This Advent, as we anticipate the birth of the one who will bring great joy for all people, may we together be the cup, share the good news, and be a source of comfort through the storms of life.

Learn more about the ministries of the Church of the Brethren at or support them today at .

(Read this issue of eBrethren)


John at Pegi workcamp. Photo by Pat Krabacher

by John Krabacher

My wife Pat returned from her first Nigerian Fellowship Tour in August 2016. First thing she said was, “You need to go – it was a fantastic experience.” My first thought was why do I need to go? Or, do I need to go?

Pat left to go grocery shopping and I picked up the Messenger. Like always, I read it from the back to front. On the back page I saw an ad for volunteers for work camps for Nigeria. Help rebuild a church for the EYN. My mind went wild. Should I ask for more info or not? Pat returned home and almost as immediate as she did to me I said, “Let’s go to a work camp in Nigeria.”

What am I saying I want to go? Pat called Roxanne Hill and she verified the group will help the Utako church in Abuja Nigeria to rebuild. I still said I am not sure. However, Pat made reservations and the confirmations came quickly, in an email I will go no matter how bumpy the road. “I will follow Jesus no matter how bumpy the road,” became the mantra of work camp 2 this was part of a song we learned from the women of Pegi.

After many hours on a plane and transfers we finally arrived in Abuja. I first noticed I was “not in Kansas anymore”. The work camp group of 7 people, I have never really met, got together at the immigration booth to have passports checked. Afterwards, I looked in the big hall and saw the smiling face of my friend Marcus Gamache. He said, “Brother John so glad you are here.” I know why I am here – it is because of the relationships I formed in 2015 with the BEST Group when the EYN Women’s Choir at annual conference in Tampa then a time of rest at Camp Ithele, Orlando. I was so happy and relieved to see him.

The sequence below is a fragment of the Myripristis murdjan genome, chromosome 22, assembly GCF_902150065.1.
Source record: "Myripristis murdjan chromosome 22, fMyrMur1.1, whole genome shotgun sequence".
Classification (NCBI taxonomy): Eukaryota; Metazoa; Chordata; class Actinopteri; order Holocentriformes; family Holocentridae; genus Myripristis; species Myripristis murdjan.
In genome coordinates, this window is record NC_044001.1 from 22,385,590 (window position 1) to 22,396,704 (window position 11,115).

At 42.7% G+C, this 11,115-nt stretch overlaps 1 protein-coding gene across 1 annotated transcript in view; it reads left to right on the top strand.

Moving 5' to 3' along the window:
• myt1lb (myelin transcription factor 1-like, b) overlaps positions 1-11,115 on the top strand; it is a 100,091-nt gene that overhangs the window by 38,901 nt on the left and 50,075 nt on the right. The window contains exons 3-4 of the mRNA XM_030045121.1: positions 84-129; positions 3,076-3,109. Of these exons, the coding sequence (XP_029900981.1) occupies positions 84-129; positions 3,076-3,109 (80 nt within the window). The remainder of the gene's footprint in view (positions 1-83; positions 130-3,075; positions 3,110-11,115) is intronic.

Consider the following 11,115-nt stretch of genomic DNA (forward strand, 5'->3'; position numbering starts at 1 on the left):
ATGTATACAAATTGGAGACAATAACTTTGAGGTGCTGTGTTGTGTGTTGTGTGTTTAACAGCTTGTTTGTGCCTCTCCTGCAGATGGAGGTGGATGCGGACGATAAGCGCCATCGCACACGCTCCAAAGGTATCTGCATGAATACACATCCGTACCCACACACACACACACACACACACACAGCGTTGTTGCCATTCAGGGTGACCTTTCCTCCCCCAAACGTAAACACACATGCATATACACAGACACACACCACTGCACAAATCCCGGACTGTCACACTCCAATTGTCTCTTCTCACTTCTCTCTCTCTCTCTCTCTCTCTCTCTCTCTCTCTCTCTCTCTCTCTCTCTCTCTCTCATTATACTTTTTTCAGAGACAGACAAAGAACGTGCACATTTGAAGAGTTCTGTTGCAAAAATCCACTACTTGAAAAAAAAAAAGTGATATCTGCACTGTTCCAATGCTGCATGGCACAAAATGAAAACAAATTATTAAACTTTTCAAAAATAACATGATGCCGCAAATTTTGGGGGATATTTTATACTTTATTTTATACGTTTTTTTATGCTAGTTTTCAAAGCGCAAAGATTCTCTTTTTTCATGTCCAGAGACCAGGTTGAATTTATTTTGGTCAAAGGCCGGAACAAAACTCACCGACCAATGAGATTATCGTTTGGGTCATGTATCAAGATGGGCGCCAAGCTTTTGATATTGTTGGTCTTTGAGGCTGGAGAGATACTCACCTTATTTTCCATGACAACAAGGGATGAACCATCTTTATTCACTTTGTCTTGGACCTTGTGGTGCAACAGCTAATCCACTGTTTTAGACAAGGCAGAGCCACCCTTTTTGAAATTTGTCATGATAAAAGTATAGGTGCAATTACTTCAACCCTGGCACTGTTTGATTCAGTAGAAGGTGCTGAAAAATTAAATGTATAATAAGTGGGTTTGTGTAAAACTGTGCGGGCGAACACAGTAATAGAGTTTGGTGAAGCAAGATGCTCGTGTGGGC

Pegi workcamp

This trip was about building, not just brick and mortar building but inter-personal relationships. I knew Marcus would take care of us. He will not let any danger happen to us and it didn’t. The first evening we were greeted by Mala Gadzama (an accountant) who took us out to dinner. During the build we talked about his vision of an orphanage. I believe he was tugging at my heart, I am not a kid person. Did God bring me here to change me?

The next day the group got together in the morning and Marcus was going to take us to the worksite at the Pegi village. Ridding on one of the bumpiest road I have ever been on, we arrived and saw partially built walls and many bricks stacked outside.  Ayuba Gwani (The Engineer) instructed us with many other helpers, men and women to move the bricks from outside of the partially built church to inside near the gable ends. We formed a line and passed bricks from one person to the other. It was hundreds of bricks, I was so tired. After moving the heavy bricks he said “Cement – mix cement.” I grabbed a shovel but he said, “This is for young men, you rest.”  I said to myself, “Why am I here? I came to work.”

I watched five young men shovel sand and bags of cement, mixing water fast. I am determined to get into this but not today. After it was mixed, ladies from Pegi with babies on their backs carried pans of motor to be lifted to other men on the scaffolding to  cement the bricks in place. I talked to several of the guys and they started to tell me their stories of Boko Haram destroying their homes and killing neighbors and parents at Chibok. Many of the women were widows. We talked and cried until it was time to go. I left saying, “We will meet again on Monday.”

I did not come to just be with this work camp group but to form relationships with people of great loss and hear the stories as horrible as they might be. This was part of the healing process. The people wanted someone else to know they love God enough to build a church in His honor. I was honored to be with them. This was a time to laugh, a time to cry, and a time to bring back hope and life to a EYN Church in Pegi. My prayers are with the congregation many miles away. I know why I went to Nigeria.